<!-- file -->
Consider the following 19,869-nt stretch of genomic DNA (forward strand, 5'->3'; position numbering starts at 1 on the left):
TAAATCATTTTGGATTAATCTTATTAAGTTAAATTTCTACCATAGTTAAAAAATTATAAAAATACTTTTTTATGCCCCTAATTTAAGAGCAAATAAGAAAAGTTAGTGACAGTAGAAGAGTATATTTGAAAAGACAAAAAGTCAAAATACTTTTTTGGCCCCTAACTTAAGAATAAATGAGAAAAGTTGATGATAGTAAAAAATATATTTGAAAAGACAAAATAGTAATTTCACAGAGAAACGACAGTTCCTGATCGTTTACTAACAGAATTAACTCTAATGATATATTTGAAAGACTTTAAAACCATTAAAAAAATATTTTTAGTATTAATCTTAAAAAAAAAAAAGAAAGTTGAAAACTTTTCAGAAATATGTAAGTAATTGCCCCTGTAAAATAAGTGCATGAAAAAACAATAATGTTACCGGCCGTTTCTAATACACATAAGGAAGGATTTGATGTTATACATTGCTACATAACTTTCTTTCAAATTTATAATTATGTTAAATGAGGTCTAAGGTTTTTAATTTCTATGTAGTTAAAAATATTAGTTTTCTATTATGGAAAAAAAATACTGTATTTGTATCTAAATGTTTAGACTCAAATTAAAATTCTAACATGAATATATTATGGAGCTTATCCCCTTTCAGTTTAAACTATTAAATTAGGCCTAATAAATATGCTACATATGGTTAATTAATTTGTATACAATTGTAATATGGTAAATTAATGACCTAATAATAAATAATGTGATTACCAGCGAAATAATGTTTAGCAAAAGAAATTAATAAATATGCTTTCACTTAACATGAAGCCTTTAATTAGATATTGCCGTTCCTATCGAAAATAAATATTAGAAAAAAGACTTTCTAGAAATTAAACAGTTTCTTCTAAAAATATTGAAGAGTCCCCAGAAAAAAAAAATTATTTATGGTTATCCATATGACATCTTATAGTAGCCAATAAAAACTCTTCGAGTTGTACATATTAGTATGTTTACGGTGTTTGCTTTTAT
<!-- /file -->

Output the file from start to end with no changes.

Consider the following 19,869-nt stretch of genomic DNA (forward strand, 5'->3'; position numbering starts at 1 on the left):
TAAATCATTTTGGATTAATCTTATTAAGTTAAATTTCTACCATAGTTAAAAAATTATAAAAATACTTTTTTATGCCCCTAATTTAAGAGCAAATAAGAAAAGTTAGTGACAGTAGAAGAGTATATTTGAAAAGACAAAAAGTCAAAATACTTTTTTGGCCCCTAACTTAAGAATAAATGAGAAAAGTTGATGATAGTAAAAAATATATTTGAAAAGACAAAATAGTAATTTCACAGAGAAACGACAGTTCCTGATCGTTTACTAACAGAATTAACTCTAATGATATATTTGAAAGACTTTAAAACCATTAAAAAAATATTTTTAGTATTAATCTTAAAAAAAAAAAAGAAAGTTGAAAACTTTTCAGAAATATGTAAGTAATTGCCCCTGTAAAATAAGTGCATGAAAAAACAATAATGTTACCGGCCGTTTCTAATACACATAAGGAAGGATTTGATGTTATACATTGCTACATAACTTTCTTTCAAATTTATAATTATGTTAAATGAGGTCTAAGGTTTTTAATTTCTATGTAGTTAAAAATATTAGTTTTCTATTATGGAAAAAAAATACTGTATTTGTATCTAAATGTTTAGACTCAAATTAAAATTCTAACATGAATATATTATGGAGCTTATCCCCTTTCAGTTTAAACTATTAAATTAGGCCTAATAAATATGCTACATATGGTTAATTAATTTGTATACAATTGTAATATGGTAAATTAATGACCTAATAATAAATAATGTGATTACCAGCGAAATAATGTTTAGCAAAAGAAATTAATAAATATGCTTTCACTTAACATGAAGCCTTTAATTAGATATTGCCGTTCCTATCGAAAATAAATATTAGAAAAAAGACTTTCTAGAAATTAAACAGTTTCTTCTAAAAATATTGAAGAGTCCCCAGAAAAAAAAAATTATTTATGGTTATCCATATGACATCTTATAGTAGCCAATAAAAACTCTTCGAGTTGTACATATTAGTATGTTTACGGTGTTTGCTTTTAT